Royal Philips Electronics
I refer to your proposed strengthening to the auditor independence rules published for comment on 2nd December, 2002.
I applaud your efforts to strengthen the auditor independence rules. I believe that this will play an important role in restoring investor confidence in the wake of the recent corporate scandals. However, whilst I agree with most of the elements of your proposals, there is one area where I have particular concerns. It relates to the proposed new partner rotation rules.
The partner rotation rules as legislated for in the Sarbanes-Oxley Act (i.e. that the lead and independent reviewing partners should be rotated every five years) seemed to be an appropriate strengthening in this area. However, I have concerns about the implications of your proposed ruling which significantly extends the scope of those partners that need to rotate (ie extending to all partners with an ongoing role in the audit -including specialist partners - and to partners on significant subsidiaries).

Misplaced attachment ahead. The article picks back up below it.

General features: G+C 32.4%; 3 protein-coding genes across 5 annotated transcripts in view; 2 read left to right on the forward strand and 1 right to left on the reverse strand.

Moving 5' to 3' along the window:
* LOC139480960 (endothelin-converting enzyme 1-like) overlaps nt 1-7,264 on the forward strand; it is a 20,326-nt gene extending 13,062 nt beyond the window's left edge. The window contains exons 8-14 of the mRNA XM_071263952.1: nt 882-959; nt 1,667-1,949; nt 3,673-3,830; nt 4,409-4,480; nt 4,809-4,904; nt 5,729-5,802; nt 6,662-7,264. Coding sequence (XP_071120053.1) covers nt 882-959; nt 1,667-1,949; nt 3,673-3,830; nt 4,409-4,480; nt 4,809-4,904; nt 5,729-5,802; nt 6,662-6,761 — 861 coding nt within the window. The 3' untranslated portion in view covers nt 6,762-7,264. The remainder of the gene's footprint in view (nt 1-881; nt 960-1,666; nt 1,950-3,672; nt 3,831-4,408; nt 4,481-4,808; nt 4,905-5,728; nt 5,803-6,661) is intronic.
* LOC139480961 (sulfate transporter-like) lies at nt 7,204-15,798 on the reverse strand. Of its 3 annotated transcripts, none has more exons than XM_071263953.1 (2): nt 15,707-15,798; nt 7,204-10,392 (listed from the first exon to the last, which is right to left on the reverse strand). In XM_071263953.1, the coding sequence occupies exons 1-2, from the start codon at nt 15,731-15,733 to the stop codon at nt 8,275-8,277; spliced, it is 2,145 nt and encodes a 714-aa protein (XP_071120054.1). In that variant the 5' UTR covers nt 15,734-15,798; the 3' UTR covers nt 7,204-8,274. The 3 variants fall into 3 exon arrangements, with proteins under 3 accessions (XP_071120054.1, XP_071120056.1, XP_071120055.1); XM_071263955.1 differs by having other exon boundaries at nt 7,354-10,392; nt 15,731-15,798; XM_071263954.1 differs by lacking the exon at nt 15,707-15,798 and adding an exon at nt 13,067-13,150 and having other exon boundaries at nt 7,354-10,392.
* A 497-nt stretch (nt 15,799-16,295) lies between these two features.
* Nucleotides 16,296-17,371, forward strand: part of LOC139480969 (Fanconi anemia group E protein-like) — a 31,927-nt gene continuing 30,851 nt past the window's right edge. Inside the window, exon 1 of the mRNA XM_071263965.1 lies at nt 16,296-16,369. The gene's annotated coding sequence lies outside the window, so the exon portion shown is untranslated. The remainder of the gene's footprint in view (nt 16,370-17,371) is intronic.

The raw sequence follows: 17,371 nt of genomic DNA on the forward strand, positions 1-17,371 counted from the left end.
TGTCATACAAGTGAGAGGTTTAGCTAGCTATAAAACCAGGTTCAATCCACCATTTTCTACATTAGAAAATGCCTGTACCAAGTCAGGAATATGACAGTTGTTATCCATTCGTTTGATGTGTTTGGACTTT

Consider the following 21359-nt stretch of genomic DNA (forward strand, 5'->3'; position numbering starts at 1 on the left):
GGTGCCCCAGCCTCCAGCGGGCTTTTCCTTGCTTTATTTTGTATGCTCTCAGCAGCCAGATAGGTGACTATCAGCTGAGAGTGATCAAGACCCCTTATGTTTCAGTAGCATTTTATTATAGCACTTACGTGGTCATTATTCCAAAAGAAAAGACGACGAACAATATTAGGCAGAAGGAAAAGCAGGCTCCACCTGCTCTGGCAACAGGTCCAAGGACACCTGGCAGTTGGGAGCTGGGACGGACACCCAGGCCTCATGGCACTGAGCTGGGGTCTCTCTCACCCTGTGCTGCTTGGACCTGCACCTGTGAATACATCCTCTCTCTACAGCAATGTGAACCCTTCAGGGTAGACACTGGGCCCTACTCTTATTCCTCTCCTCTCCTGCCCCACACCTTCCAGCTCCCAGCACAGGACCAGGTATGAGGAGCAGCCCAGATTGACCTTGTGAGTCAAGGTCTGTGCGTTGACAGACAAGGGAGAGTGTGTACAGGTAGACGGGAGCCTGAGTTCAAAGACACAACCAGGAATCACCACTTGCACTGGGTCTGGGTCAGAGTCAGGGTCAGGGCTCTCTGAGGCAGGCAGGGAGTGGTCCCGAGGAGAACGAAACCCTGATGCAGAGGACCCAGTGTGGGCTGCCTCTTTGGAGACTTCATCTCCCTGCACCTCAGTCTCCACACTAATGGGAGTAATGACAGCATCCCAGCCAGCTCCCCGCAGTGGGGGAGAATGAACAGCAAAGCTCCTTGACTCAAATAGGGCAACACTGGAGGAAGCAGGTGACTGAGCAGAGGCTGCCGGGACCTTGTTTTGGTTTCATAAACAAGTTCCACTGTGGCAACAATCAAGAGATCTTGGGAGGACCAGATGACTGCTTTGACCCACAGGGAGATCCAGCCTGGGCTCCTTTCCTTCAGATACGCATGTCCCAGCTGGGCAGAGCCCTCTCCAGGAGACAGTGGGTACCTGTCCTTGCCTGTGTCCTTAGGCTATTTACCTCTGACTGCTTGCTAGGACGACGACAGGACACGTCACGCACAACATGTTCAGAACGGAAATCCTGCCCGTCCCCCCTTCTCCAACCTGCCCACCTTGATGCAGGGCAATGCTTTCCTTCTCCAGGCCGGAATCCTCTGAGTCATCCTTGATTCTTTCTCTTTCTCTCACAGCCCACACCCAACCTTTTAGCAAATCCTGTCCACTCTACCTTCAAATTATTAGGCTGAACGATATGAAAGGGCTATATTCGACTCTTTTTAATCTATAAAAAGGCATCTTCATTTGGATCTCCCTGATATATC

I am concerned about the effect of these proposals on the quality of audit opinions generally but particularly for complex groups like ours with distant and specialist subsidiaries.
In distant territories an audit firm may have a limited supply of US GAAS/GAAP skills. Similarly, for specialist businesses there will not necessarily be a ready succession of partners with the relevant skills to perform the work.
The rotation proposals as drafted are, in my opinion, likely to result in all partners having to become generalists - I think that this will be a retrograde step for businesses and audit firms alike.
The proposals further will have potential implications for transition in cases where all partners with experience of a client are required to rotate at once with consequence for depth of knowledge and quality of input from the audit.
I would therefore ask that you reconsider whether it is necessary to implement partner rotation proposals that go beyond those legislated for by the Sarbanes-Oxley Act.